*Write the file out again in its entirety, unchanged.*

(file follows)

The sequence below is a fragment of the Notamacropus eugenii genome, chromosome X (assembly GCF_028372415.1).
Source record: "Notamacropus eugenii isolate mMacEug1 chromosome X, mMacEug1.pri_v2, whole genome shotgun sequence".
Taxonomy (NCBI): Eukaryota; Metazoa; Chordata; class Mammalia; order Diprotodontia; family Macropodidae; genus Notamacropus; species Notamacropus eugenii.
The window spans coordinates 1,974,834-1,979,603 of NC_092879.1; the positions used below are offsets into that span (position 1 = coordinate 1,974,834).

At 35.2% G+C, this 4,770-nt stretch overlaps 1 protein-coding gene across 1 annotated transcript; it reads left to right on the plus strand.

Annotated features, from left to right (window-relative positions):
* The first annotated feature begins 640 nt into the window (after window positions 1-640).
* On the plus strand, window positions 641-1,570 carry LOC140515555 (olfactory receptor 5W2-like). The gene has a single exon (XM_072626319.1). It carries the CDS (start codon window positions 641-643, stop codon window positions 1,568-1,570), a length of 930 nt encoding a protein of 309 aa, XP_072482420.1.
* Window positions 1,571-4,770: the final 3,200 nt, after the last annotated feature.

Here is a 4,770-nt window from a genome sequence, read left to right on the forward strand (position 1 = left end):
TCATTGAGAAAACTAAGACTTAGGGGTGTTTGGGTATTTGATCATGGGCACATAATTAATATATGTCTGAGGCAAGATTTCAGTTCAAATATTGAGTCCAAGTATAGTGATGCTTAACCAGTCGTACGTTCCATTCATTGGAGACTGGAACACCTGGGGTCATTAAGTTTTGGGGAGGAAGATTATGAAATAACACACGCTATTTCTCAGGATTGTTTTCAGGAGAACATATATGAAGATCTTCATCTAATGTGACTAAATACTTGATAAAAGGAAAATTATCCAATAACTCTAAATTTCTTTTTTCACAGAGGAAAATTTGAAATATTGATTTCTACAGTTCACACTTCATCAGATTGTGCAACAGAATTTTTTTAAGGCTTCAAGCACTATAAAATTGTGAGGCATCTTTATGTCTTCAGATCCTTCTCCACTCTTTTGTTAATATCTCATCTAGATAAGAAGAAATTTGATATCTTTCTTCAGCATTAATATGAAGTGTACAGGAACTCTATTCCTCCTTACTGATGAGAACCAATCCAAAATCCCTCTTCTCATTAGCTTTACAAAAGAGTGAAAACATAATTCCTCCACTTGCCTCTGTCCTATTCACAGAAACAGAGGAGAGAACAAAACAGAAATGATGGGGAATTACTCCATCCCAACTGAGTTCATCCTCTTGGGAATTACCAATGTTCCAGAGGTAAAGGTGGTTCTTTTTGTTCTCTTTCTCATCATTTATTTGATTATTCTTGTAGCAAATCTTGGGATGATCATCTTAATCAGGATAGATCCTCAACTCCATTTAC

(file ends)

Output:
The sequence below is a fragment of the Notamacropus eugenii genome, chromosome X (assembly GCF_028372415.1).
Source record: "Notamacropus eugenii isolate mMacEug1 chromosome X, mMacEug1.pri_v2, whole genome shotgun sequence".
Taxonomy (NCBI): Eukaryota; Metazoa; Chordata; class Mammalia; order Diprotodontia; family Macropodidae; genus Notamacropus; species Notamacropus eugenii.
The window spans coordinates 1,974,834-1,979,603 of NC_092879.1; the positions used below are offsets into that span (position 1 = coordinate 1,974,834).

At 35.2% G+C, this 4,770-nt stretch overlaps 1 protein-coding gene across 1 annotated transcript; it reads left to right on the plus strand.

Annotated features, from left to right (window-relative positions):
* The first annotated feature begins 640 nt into the window (after window positions 1-640).
* On the plus strand, window positions 641-1,570 carry LOC140515555 (olfactory receptor 5W2-like). The gene has a single exon (XM_072626319.1). It carries the CDS (start codon window positions 641-643, stop codon window positions 1,568-1,570), a length of 930 nt encoding a protein of 309 aa, XP_072482420.1.
* Window positions 1,571-4,770: the final 3,200 nt, after the last annotated feature.

Here is a 4,770-nt window from a genome sequence, read left to right on the forward strand (position 1 = left end):
TCATTGAGAAAACTAAGACTTAGGGGTGTTTGGGTATTTGATCATGGGCACATAATTAATATATGTCTGAGGCAAGATTTCAGTTCAAATATTGAGTCCAAGTATAGTGATGCTTAACCAGTCGTACGTTCCATTCATTGGAGACTGGAACACCTGGGGTCATTAAGTTTTGGGGAGGAAGATTATGAAATAACACACGCTATTTCTCAGGATTGTTTTCAGGAGAACATATATGAAGATCTTCATCTAATGTGACTAAATACTTGATAAAAGGAAAATTATCCAATAACTCTAAATTTCTTTTTTCACAGAGGAAAATTTGAAATATTGATTTCTACAGTTCACACTTCATCAGATTGTGCAACAGAATTTTTTTAAGGCTTCAAGCACTATAAAATTGTGAGGCATCTTTATGTCTTCAGATCCTTCTCCACTCTTTTGTTAATATCTCATCTAGATAAGAAGAAATTTGATATCTTTCTTCAGCATTAATATGAAGTGTACAGGAACTCTATTCCTCCTTACTGATGAGAACCAATCCAAAATCCCTCTTCTCATTAGCTTTACAAAAGAGTGAAAACATAATTCCTCCACTTGCCTCTGTCCTATTCACAGAAACAGAGGAGAGAACAAAACAGAAATGATGGGGAATTACTCCATCCCAACTGAGTTCATCCTCTTGGGAATTACCAATGTTCCAGAGGTAAAGGTGGTTCTTTTTGTTCTCTTTCTCATCATTTATTTGATTATTCTTGTAGCAAATCTTGGGATGATCATCTTAATCAGGATAGATCCTCAACTCCATTTAC